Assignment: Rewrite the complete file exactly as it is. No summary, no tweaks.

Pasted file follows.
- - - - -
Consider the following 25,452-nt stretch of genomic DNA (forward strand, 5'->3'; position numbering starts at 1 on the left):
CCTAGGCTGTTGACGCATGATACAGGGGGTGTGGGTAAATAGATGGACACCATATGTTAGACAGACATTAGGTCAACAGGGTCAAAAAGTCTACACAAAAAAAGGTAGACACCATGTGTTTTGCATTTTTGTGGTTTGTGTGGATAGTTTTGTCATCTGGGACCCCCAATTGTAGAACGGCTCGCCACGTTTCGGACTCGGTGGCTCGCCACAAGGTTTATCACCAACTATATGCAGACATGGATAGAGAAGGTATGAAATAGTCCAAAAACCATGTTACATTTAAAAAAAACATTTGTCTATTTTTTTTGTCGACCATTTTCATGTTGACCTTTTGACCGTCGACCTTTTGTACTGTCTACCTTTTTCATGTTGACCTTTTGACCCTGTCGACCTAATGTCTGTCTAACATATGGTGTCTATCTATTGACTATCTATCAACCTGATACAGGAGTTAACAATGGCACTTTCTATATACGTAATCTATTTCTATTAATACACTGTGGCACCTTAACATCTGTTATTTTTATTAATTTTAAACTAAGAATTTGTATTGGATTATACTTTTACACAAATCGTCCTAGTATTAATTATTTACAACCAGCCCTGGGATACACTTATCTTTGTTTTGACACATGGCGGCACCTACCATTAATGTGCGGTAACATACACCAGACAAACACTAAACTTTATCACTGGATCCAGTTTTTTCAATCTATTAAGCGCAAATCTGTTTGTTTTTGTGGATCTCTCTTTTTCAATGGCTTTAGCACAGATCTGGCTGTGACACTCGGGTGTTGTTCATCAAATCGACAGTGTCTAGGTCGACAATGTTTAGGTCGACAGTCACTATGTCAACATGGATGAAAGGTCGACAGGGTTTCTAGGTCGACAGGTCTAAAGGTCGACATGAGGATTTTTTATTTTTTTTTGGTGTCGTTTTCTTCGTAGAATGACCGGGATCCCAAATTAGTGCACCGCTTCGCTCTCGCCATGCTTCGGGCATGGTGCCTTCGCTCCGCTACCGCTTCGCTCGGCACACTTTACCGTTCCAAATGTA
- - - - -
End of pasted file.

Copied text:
Consider the following 25,452-nt stretch of genomic DNA (forward strand, 5'->3'; position numbering starts at 1 on the left):
CCTAGGCTGTTGACGCATGATACAGGGGGTGTGGGTAAATAGATGGACACCATATGTTAGACAGACATTAGGTCAACAGGGTCAAAAAGTCTACACAAAAAAAGGTAGACACCATGTGTTTTGCATTTTTGTGGTTTGTGTGGATAGTTTTGTCATCTGGGACCCCCAATTGTAGAACGGCTCGCCACGTTTCGGACTCGGTGGCTCGCCACAAGGTTTATCACCAACTATATGCAGACATGGATAGAGAAGGTATGAAATAGTCCAAAAACCATGTTACATTTAAAAAAAACATTTGTCTATTTTTTTTGTCGACCATTTTCATGTTGACCTTTTGACCGTCGACCTTTTGTACTGTCTACCTTTTTCATGTTGACCTTTTGACCCTGTCGACCTAATGTCTGTCTAACATATGGTGTCTATCTATTGACTATCTATCAACCTGATACAGGAGTTAACAATGGCACTTTCTATATACGTAATCTATTTCTATTAATACACTGTGGCACCTTAACATCTGTTATTTTTATTAATTTTAAACTAAGAATTTGTATTGGATTATACTTTTACACAAATCGTCCTAGTATTAATTATTTACAACCAGCCCTGGGATACACTTATCTTTGTTTTGACACATGGCGGCACCTACCATTAATGTGCGGTAACATACACCAGACAAACACTAAACTTTATCACTGGATCCAGTTTTTTCAATCTATTAAGCGCAAATCTGTTTGTTTTTGTGGATCTCTCTTTTTCAATGGCTTTAGCACAGATCTGGCTGTGACACTCGGGTGTTGTTCATCAAATCGACAGTGTCTAGGTCGACAATGTTTAGGTCGACAGTCACTATGTCAACATGGATGAAAGGTCGACAGGGTTTCTAGGTCGACAGGTCTAAAGGTCGACATGAGGATTTTTTATTTTTTTTTGGTGTCGTTTTCTTCGTAGAATGACCGGGATCCCAAATTAGTGCACCGCTTCGCTCTCGCCATGCTTCGGGCATGGTGCCTTCGCTCCGCTACCGCTTCGCTCGGCACACTTTACCGTTCCAAATGTA